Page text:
A large chunk of an American space rocket has been found in the sea off the Isles of Scilly.
A large section of a spacecraft, measuring about 10m (32ft) by 4m (13ft), was spotted on the surface between Bryher and Tresco.
Coastguards believe it is from the unmanned SpaceX Falcon 9 which exploded after take-off in Florida in June.
Local boatmen towed the section to Tresco where it is under guard on the beach.
Joseph Thomas, from Tresco Boat Services, found the section of rocket while travelling around the north end of the island.
He said: “There were lots of gulls on the water and I thought initially it was a dead whale and the birds were feeding off it.”
Mr Thomas found the debris, which was “covered in goose barnacles”, at about 14:00 GMT on Thursday about 100m (328ft) from the shore.
“I didn’t know what it was. We tried to drag it ashore using a hook, but it bent it.
“First thoughts, were that it was part of a plane, but then we scraped the barnacles off and we saw it was part of a rocket.
“It’s not every day part of a rocket washes ashore at home.”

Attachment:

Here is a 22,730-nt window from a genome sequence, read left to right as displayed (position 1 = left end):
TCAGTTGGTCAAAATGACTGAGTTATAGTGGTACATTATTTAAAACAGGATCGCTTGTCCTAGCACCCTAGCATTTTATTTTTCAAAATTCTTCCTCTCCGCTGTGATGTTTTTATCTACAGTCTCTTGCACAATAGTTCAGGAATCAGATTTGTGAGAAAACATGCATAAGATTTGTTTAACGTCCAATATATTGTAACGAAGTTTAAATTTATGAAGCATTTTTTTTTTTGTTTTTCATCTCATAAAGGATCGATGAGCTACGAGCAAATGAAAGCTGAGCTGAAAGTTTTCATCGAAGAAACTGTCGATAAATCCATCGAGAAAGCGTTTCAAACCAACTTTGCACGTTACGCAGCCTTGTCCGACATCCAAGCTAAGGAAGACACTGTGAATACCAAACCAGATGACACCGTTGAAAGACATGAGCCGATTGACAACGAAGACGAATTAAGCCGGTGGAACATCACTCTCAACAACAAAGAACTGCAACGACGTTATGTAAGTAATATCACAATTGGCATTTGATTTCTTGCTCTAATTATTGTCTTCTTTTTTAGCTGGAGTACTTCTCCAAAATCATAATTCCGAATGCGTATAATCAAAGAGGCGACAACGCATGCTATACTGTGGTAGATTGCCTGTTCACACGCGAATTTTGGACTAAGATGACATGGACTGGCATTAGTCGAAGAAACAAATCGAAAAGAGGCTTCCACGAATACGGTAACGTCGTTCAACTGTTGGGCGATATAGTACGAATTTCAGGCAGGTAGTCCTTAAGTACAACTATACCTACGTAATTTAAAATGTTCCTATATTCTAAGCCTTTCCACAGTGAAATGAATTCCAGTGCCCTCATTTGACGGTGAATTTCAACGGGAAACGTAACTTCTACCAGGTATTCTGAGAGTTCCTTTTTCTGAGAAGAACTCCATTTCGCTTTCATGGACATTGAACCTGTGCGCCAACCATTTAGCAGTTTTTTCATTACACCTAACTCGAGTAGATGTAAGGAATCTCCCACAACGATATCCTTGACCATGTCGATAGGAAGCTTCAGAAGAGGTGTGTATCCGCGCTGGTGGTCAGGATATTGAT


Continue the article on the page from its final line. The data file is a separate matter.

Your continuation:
“It was too heavy for us to tow.”
Coastguards issued a warning to shipping in the area after the discovery.
Spokesman Martin Leslie said: “The markings show an American flag. It looks like it’s an American rocket and seems most likely to be the unmanned SpaceX Falcon 9 which blew up shortly after take-off from Cape Canaveral in June.
“We’re grateful for all those who helped in its recovery, it was a great example of the community working together.”
The rocket, which broke up shortly after take-off and landed in the sea about 4,100 miles from the Isles of Scilly, was in the process of sending a cargo ship to the International Space Station.
Islander Pete Hicks, who towed the debris to shore, tweeted: “Towed in and beached a piece of flotsam earlier. Thoughts were could be aviation parts ..didnt imagine space race.”
Cornwall-based Michelin chef Nathan Outlaw tweeted: “Look at all those goose neck barnacles! How much do you want for them. Make a great special!”
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